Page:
The main unit of TNK-BP, which is being acquired by Russia's state owned oil company Rosneft, posted a sharp fall in profits following increased tax and export duty charges.
TNK-BP International's full year net income for last year, fell by 13 percent to $7.58bn, after an increase in export duties, other taxes and a one-off impairment took its toll on the company's balance sheet.
Earnings before interest, taxes, depreciation and Amortisation came in 7 percent lower than the full year of 2011, at $13.35bn.
However, the unit reported 2012 operation cashe flow rising to $13.24bn from $10.85bn in 2011.
TNK-BP International added that it had replaced 210 percent of its reserves in 2012 under a US regulation, the US Securities and Exchange Commission's Life of Field standards.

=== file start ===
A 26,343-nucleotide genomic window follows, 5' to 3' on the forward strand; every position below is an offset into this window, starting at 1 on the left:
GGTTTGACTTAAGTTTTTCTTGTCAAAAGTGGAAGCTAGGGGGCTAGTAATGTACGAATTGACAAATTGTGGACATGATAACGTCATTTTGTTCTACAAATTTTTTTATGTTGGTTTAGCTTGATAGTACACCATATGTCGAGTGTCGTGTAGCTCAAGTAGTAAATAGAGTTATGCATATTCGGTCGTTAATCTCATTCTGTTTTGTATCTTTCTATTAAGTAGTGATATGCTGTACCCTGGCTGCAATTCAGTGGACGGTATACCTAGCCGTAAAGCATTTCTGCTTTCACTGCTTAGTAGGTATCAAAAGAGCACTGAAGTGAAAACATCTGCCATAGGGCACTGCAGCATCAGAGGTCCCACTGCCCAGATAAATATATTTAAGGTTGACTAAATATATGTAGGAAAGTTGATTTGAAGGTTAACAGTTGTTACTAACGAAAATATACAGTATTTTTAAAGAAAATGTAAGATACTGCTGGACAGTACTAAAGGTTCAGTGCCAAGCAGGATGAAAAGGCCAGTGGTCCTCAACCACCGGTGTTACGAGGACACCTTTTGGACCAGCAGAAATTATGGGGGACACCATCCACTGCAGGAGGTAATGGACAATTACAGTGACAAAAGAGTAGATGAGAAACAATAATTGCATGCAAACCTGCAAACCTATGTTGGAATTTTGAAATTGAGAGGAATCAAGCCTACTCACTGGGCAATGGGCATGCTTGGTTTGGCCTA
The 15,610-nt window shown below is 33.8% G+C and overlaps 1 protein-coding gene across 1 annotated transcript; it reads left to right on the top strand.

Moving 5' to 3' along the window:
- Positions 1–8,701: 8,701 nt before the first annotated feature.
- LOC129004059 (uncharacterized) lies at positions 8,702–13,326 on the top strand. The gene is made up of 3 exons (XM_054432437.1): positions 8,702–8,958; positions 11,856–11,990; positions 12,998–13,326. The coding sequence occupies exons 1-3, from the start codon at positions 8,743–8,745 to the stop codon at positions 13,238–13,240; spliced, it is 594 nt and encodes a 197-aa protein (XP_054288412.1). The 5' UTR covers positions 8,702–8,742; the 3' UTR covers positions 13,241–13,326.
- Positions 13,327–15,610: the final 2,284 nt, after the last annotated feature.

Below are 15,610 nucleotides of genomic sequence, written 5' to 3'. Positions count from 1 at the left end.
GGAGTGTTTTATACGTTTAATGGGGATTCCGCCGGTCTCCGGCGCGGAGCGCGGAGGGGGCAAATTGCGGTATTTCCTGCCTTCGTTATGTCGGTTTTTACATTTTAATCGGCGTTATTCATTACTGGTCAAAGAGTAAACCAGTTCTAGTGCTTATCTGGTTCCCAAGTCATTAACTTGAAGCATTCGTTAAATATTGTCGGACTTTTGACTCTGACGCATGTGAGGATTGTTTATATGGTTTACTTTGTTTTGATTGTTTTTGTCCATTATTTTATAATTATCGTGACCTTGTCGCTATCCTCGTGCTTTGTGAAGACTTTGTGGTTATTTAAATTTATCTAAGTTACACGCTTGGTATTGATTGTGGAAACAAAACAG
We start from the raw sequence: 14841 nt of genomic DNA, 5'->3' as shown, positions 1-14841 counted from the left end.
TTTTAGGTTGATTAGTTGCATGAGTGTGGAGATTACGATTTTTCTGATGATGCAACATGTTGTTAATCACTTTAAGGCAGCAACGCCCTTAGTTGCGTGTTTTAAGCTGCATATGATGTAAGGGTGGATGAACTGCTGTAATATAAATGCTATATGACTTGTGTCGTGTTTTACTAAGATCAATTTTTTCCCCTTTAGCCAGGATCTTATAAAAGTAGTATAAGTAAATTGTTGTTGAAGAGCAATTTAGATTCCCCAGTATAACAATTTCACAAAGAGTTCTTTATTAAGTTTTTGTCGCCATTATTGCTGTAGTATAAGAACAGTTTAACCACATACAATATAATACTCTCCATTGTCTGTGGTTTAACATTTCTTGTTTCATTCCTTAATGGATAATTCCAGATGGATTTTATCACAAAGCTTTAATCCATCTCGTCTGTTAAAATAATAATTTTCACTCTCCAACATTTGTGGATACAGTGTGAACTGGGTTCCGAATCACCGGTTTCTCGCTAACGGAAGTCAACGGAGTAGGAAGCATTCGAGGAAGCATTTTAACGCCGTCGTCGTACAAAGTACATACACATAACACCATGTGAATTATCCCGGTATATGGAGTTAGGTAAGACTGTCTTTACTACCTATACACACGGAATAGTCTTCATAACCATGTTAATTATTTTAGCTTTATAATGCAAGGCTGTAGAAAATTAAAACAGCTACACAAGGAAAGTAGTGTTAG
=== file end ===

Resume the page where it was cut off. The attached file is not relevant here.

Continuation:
Rosneft is waiting for regulatory approval over wits proposed takeover of the group's parent company TNK-BP.
In October last year, Rosneft got one step closer to becoming the world's biggest oil company, after reaching a $55bn deal with equal shareholder holders BP and a consortium of Russian billionare investors, known as AAR.
The deal means that BP and AAR will each sell their 50 percent share in a joint venture to Rosneft in return for cash and shares.
BP is tipped to receive $17.1bn cash and a 12.84 percent stake in Rosneft, enabling BP to continue to share in Russia's vast energy resources.
BP has agreed to eventually use some of the cash to buy further Rosneft shares, taking its stake to 19.75 percent.
This deal has the blessing of the Russian President Vladimir Putin, who said state-controlled Rosneft had made a good deal at a good price: "This is a good, large deal that is necessary, not only for the Russian energy sector but also the entire economy."